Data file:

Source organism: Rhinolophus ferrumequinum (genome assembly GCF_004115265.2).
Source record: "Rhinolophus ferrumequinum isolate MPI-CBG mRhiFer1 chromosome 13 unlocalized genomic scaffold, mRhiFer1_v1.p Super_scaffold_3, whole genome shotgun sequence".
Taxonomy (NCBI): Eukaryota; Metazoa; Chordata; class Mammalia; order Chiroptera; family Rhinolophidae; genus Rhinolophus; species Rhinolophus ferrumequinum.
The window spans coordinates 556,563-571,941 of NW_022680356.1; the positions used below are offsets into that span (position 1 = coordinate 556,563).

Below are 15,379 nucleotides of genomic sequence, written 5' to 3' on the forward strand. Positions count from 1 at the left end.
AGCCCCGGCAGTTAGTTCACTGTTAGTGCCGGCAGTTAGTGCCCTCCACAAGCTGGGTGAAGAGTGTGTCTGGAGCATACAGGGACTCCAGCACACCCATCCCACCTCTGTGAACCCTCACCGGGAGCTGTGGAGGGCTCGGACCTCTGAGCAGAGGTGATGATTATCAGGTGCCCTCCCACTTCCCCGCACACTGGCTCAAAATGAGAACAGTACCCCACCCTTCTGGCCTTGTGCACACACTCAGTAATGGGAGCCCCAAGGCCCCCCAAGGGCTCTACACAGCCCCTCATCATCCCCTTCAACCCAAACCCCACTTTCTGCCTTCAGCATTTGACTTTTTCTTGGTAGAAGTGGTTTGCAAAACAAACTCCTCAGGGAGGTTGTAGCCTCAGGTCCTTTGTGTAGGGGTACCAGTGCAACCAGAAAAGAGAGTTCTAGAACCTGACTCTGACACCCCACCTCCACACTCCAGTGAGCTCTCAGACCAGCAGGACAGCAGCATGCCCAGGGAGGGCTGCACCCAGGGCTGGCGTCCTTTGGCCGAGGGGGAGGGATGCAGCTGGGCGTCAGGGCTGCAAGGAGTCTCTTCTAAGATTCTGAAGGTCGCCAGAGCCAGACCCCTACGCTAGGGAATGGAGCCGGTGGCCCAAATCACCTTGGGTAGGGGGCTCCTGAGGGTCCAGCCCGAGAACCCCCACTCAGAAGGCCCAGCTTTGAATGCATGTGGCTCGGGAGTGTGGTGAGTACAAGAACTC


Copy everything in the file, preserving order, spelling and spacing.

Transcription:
Source organism: Rhinolophus ferrumequinum (genome assembly GCF_004115265.2).
Source record: "Rhinolophus ferrumequinum isolate MPI-CBG mRhiFer1 chromosome 13 unlocalized genomic scaffold, mRhiFer1_v1.p Super_scaffold_3, whole genome shotgun sequence".
Taxonomy (NCBI): Eukaryota; Metazoa; Chordata; class Mammalia; order Chiroptera; family Rhinolophidae; genus Rhinolophus; species Rhinolophus ferrumequinum.
The window spans coordinates 556,563-571,941 of NW_022680356.1; the positions used below are offsets into that span (position 1 = coordinate 556,563).

Below are 15,379 nucleotides of genomic sequence, written 5' to 3' on the forward strand. Positions count from 1 at the left end.
AGCCCCGGCAGTTAGTTCACTGTTAGTGCCGGCAGTTAGTGCCCTCCACAAGCTGGGTGAAGAGTGTGTCTGGAGCATACAGGGACTCCAGCACACCCATCCCACCTCTGTGAACCCTCACCGGGAGCTGTGGAGGGCTCGGACCTCTGAGCAGAGGTGATGATTATCAGGTGCCCTCCCACTTCCCCGCACACTGGCTCAAAATGAGAACAGTACCCCACCCTTCTGGCCTTGTGCACACACTCAGTAATGGGAGCCCCAAGGCCCCCCAAGGGCTCTACACAGCCCCTCATCATCCCCTTCAACCCAAACCCCACTTTCTGCCTTCAGCATTTGACTTTTTCTTGGTAGAAGTGGTTTGCAAAACAAACTCCTCAGGGAGGTTGTAGCCTCAGGTCCTTTGTGTAGGGGTACCAGTGCAACCAGAAAAGAGAGTTCTAGAACCTGACTCTGACACCCCACCTCCACACTCCAGTGAGCTCTCAGACCAGCAGGACAGCAGCATGCCCAGGGAGGGCTGCACCCAGGGCTGGCGTCCTTTGGCCGAGGGGGAGGGATGCAGCTGGGCGTCAGGGCTGCAAGGAGTCTCTTCTAAGATTCTGAAGGTCGCCAGAGCCAGACCCCTACGCTAGGGAATGGAGCCGGTGGCCCAAATCACCTTGGGTAGGGGGCTCCTGAGGGTCCAGCCCGAGAACCCCCACTCAGAAGGCCCAGCTTTGAATGCATGTGGCTCGGGAGTGTGGTGAGTACAAGAACTC